King of the Castle
Gas Powered Games boss Chris Taylor sheds more light on 'developing in the public eye'
One of the interesting announcements made during DICE week was that of Gas Powered Games' latest title - Kings and Castles - most notably because development was only a month in...
Here, the founder of the studio - Chris Taylor - explains more about the thinking behind developing in full view of the public, why it's exciting rather than brave, and how the publishing model could be affected.
Q: The idea of developing in the public eye is an interesting one - is it brave or exciting?
Chris Taylor: It is exciting... the brave part? Not so much. I think it just makes sense - in a way, too much sense. One of the challenges we have in our business is the introduction of new properties. People are afraid of them because they don't have a business model that they can model out on Excel and show how they're going to make a good return on their investment.
Now, as a coincidence, I just had somebody email me last night who's working on an MMO. They've put all this money into it but they can't get the funding to take it to the next level in order to get the PR and marketing support to get the message out.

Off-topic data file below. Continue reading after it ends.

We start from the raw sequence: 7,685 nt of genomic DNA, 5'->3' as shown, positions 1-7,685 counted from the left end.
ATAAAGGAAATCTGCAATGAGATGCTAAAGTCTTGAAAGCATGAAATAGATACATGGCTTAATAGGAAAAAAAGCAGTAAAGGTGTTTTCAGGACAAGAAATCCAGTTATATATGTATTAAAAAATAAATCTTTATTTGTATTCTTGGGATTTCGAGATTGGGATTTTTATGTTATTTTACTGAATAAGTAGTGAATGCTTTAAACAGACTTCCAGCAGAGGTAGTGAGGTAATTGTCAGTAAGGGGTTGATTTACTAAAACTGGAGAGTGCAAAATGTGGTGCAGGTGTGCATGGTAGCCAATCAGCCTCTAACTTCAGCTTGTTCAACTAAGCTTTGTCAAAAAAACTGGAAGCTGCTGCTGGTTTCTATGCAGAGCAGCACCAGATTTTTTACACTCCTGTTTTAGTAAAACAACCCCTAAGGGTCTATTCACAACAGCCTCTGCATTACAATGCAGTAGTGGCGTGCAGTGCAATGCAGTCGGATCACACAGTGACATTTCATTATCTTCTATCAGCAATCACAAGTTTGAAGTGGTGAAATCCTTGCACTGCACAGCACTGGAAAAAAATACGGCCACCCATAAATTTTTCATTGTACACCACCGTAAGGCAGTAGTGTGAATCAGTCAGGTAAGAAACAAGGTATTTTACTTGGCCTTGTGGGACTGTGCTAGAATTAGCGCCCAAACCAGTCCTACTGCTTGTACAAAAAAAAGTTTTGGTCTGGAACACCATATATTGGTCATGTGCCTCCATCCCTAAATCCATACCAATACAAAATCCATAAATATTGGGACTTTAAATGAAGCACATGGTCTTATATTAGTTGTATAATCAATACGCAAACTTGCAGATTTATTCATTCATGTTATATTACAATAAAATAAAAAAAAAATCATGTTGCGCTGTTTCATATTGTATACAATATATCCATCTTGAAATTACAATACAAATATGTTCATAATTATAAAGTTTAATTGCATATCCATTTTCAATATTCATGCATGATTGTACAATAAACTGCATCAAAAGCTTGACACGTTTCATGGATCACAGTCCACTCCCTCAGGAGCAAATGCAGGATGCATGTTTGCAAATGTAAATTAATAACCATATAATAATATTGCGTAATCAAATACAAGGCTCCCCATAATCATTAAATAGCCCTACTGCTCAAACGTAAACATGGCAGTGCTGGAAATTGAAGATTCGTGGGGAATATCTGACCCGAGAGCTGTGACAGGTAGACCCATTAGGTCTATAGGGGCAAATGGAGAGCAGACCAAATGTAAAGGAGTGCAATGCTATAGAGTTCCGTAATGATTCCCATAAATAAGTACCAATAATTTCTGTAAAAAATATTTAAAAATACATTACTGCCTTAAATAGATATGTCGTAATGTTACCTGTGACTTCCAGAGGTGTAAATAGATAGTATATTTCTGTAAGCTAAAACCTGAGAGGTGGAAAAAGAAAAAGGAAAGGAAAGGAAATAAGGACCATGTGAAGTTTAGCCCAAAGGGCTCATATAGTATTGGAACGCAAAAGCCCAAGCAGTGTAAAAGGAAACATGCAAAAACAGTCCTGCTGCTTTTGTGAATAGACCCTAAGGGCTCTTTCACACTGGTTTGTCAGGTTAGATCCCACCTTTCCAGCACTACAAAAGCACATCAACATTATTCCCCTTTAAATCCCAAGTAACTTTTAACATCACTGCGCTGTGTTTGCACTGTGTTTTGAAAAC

I thought: "Man, that's not a problem I'm having right now" - but that's because I've got 22 years of experience, I know a lot of people, and I've placed an incredibly high value on relationships, getting out there, and not hiding away somewhere.
So I've already got a leg up - but I also have a tremendous amount of respect for our customers and fans. I really respect them, so when I do my first videoblog, for example, I'm not jamming a product message down their throats - instead I'm having fun with them, because it is after all about entertaining.
So I'm in a bit of a unique position to do these kinds of experiments - when you're Evel Knievel and you're jumping 14 buses for the first time, but you've already jumped 12, it looks really scary to people in the audience. But to you it's only a few more buses than you normally jump.
Q: But it's still jumping buses - there's nothing that can take the risk out of it completely.
Chris Taylor: Exactly - so you really understand what I'm saying. So you can add a flaming hoop and throw a lot of things into the experience to make it more challenging, but at its core it's what I do - I make original IPs, figure out a way to get the world to learn about them, and I have to be increasingly clever and creative because the market is a changing place, there are more properties circulating, there's more noise.
There are a lot of things that make it more challenging today than the guys who dropped the first cassette tapes into zip-lock bags. They had an entirely different problem, but it wasn't noise... you walked into that little boutique software store in 1981 and there were only six bags hanging on the wall with games on them, and that was the entire state of the industry.